I turn to the Bill. It seeks to ensure that planning guidance enables local planning authorities to grant onshore wind applications for the purposes of meeting our carbon budget targets. First, the Bill requires that within six months of the Act coming into force the Secretary of State must revise national planning guidance on onshore wind. My concern is that this duplicates proposals to review the existing suite of planning guidance documents.
The review is being proposed as part of the broader reform to planning, managed by the Department for Levelling Up, Housing and Communities. It will consider ways in which local planning authorities will be able to make decisions on energy infrastructure, including onshore wind, that are in keeping with our carbon budget requirements. The review of planning guidance is being carried out in the context of the reforms being brought forward in the Planning Bill, and in my view it would therefore not be right to impose a timeframe on that process because we all know legislative procedure to be a complex and, at times, indeterminable process.
Secondly, the Bill requires that the National Policy Statement for Renewable Energy Infrastructure is also revised. However, it should be noted that the national policy statements are designated under the Planning Act 2008. Their purpose is to provide guidance to the Secretary of State when determining development consent for major infrastructure through the Nationally Significant Infrastructure Projects regime. Onshore wind was removed from that regime in 2016 through amendments to the Planning Act 2008. This means that all planning applications for onshore wind turbines in England are now made to the local planning authority.
The Government are currently carrying out a review of the existing national policy statements to ensure that they reflect current energy policy. However, the national policy statements are statutory guidance. As onshore wind is now not included in the 2008 Act, it is no longer appropriate for the national policy statements to provide specific technical policy guidance in relation to it. However, the draft national policy statements, currently open to consultation and parliamentary scrutiny, make clear that sustained increases in onshore wind will be needed alongside other low-carbon technologies to meet our net-zero targets.
Thirdly, the Bill requires that planning guidance provides for the construction of onshore wind on sites not previously used for wind energy, as well as enabling the repowering of existing sites. Current planning guidance already allows for that. Onshore wind can be constructed on sites not previously used for wind energy so long as the local planning authority has designated the area as suitable for wind energy and the proposal has local support.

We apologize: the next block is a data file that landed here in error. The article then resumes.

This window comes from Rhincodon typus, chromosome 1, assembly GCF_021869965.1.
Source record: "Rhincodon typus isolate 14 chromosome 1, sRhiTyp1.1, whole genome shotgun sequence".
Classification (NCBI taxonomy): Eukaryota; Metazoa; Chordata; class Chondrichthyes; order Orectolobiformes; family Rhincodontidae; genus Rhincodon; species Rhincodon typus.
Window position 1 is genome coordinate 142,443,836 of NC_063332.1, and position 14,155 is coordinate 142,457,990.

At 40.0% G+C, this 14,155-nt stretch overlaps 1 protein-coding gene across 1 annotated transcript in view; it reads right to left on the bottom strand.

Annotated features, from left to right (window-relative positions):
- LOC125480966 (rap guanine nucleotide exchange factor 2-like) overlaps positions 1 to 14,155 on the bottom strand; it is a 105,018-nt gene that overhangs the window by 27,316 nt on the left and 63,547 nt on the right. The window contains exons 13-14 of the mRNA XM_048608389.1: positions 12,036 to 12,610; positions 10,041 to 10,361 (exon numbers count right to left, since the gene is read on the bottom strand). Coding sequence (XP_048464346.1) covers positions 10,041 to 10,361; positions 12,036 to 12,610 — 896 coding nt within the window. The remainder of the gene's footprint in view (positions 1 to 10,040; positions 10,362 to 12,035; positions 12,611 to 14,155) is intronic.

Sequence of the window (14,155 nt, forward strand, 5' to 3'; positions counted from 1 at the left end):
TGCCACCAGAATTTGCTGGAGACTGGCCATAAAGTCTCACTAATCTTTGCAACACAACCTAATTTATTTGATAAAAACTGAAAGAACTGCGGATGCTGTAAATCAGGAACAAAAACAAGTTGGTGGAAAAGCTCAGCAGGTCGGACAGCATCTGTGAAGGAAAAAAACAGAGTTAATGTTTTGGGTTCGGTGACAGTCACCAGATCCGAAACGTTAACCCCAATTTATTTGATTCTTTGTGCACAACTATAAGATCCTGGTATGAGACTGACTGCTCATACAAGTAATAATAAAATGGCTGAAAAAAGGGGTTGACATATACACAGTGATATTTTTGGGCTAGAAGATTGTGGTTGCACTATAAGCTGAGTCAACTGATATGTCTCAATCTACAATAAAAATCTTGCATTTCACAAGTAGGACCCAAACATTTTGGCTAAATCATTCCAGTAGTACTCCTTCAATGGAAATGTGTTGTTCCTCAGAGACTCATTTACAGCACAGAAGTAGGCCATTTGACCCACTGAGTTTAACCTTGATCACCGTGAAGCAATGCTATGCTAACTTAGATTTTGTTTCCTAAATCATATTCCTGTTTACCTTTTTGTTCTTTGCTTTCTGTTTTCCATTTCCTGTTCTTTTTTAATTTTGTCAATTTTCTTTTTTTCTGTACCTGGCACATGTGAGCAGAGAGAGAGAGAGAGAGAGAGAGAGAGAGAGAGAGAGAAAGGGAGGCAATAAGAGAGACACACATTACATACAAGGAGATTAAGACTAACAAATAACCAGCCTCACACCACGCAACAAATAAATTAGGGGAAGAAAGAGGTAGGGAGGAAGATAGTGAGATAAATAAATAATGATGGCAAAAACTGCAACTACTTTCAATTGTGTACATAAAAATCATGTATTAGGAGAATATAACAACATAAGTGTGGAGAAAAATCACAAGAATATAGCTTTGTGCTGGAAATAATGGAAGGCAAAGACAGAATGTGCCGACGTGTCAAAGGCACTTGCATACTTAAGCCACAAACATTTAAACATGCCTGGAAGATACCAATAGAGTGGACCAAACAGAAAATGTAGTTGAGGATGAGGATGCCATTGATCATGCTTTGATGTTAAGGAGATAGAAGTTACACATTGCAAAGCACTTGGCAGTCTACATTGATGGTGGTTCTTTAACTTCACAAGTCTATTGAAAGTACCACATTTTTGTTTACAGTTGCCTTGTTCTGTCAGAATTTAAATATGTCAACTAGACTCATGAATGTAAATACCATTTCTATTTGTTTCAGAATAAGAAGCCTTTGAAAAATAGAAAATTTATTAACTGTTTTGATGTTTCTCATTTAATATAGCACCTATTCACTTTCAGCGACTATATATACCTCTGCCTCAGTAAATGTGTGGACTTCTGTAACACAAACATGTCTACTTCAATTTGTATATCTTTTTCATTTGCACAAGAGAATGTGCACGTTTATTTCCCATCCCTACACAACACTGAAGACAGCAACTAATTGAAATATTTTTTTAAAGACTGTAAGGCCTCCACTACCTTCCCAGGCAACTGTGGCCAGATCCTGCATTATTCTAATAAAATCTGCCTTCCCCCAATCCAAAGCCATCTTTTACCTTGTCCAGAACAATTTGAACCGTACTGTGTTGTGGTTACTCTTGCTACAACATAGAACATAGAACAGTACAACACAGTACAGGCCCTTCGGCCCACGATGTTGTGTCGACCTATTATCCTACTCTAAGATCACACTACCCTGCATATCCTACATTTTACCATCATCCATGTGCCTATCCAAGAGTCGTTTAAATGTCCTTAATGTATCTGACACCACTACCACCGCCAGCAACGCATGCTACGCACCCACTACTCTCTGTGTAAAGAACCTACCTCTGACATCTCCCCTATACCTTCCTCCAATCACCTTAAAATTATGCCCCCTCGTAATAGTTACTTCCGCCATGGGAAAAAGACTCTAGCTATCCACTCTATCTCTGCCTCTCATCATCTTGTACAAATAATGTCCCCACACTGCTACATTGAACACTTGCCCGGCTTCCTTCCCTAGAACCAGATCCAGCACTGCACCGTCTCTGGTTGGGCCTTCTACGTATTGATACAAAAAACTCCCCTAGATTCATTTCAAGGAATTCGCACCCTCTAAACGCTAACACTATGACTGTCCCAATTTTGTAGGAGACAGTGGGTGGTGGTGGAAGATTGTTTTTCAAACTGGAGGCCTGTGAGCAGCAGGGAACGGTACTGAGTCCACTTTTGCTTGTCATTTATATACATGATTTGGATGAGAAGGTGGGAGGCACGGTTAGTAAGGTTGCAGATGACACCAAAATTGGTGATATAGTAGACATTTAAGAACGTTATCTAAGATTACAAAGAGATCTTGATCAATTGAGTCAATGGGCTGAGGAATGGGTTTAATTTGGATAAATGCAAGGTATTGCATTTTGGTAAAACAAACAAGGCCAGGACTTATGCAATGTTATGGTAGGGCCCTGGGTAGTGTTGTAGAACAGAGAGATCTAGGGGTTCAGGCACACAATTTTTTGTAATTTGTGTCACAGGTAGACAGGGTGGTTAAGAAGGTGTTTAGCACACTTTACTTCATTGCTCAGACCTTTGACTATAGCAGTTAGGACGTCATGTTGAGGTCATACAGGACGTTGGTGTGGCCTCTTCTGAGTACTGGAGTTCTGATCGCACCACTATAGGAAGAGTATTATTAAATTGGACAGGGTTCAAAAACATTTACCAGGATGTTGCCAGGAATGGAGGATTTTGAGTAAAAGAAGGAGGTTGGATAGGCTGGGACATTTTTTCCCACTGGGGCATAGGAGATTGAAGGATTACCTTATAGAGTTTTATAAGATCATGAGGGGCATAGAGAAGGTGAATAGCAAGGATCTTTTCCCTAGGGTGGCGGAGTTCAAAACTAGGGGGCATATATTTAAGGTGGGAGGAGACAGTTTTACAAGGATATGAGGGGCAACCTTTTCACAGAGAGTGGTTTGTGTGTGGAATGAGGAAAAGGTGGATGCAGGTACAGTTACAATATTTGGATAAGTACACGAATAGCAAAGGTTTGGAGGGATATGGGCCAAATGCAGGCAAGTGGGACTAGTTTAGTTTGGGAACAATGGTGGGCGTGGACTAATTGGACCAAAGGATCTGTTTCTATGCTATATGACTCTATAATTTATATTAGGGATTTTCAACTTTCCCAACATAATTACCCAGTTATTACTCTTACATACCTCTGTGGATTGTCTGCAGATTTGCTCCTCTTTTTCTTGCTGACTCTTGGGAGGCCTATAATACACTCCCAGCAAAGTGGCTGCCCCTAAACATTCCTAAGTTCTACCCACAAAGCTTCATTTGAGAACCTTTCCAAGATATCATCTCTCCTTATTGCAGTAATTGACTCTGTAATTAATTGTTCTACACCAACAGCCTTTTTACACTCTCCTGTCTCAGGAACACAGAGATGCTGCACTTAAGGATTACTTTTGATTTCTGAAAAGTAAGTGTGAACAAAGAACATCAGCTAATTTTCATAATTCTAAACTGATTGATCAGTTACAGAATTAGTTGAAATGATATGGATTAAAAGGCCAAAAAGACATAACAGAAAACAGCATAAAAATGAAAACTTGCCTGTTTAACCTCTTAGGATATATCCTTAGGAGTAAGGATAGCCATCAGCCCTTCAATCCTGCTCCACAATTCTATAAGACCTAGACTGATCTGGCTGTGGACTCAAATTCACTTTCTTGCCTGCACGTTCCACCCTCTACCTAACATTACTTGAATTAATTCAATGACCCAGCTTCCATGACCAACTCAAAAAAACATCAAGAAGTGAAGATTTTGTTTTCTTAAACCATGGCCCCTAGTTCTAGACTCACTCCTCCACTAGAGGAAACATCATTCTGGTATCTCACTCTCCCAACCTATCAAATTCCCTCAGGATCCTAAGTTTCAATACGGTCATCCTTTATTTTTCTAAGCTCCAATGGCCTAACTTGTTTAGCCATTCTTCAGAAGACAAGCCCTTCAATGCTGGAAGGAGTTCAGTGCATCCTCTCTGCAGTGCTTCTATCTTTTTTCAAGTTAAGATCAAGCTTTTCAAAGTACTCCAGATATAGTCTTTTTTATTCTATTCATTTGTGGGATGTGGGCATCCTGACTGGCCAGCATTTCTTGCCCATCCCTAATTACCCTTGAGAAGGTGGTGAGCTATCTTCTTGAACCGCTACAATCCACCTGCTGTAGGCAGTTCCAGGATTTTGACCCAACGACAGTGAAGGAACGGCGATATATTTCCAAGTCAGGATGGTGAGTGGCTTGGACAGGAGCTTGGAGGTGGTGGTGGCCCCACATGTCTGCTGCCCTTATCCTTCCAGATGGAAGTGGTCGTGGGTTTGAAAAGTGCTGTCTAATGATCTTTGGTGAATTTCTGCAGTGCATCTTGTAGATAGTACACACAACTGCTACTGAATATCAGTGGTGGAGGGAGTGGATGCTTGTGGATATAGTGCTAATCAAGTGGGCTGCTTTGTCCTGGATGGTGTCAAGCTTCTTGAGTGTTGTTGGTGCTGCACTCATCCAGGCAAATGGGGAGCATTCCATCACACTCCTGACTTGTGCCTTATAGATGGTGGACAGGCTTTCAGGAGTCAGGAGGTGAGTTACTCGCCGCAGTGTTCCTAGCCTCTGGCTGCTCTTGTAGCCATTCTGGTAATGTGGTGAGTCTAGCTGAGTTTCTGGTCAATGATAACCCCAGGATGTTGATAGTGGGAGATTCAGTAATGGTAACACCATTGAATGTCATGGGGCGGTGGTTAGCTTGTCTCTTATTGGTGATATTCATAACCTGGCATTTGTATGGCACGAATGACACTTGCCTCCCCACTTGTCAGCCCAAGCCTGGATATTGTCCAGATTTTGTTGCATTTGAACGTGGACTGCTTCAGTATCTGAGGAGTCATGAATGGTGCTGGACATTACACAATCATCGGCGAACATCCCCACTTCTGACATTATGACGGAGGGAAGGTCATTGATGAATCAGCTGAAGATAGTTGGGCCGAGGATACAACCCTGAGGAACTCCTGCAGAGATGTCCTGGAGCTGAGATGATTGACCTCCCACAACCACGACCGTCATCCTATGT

In response to the noble Baroness, Lady Worthington, while the Government have not undertaken a complete appraisal of how many local planning authorities have designated areas as suitable for wind energy, the Government are aware that some have done so or are intending to do so, and that those authorities correlate, broadly, with the areas of best wind resource.
The noble Lord, Lord Grantchester, inquired whether requirements to address concerns mean unanimity. Whether a proposal has the backing of the affected local community is of course a planning judgment for the local planning authority. Important local factors such as wind speed, proximity to grid connections or indeed landscape or visual impact will determine suitability. In my view, it is right that local planning authorities continue to have jurisdiction over spatial planning and that communities can have a say on developments that take place in their area. The move to net zero will require buy-in from all parts of society as the energy infrastructure landscape changes and we increase the deployment of low-carbon technologies, including onshore wind.
The noble Baronesses, Lady Hayman and Lady Bennett, rightly highlighted the role that repowering can play in helping to reach the national carbon budget targets. The national policy framework supports the repowering of onshore wind, and the repowering of existing wind turbines is exempted from some of the requirements that typically apply to new onshore wind sites. The National Planning Policy Framework states that in instances of repowering, local planning authorities
“should … approve the application if its impacts are (or can be made) acceptable.”
In conclusion, I thank the noble Baroness for bringing this Bill to the House and enabling what has been a very useful debate. I am sympathetic towards her aims but, as I have underlined, the Government are already taking forward sufficient actions to enable local planning authorities to grant onshore wind applications so as to meet our carbon budget requirements. I am therefore not convinced that the Bill is necessary.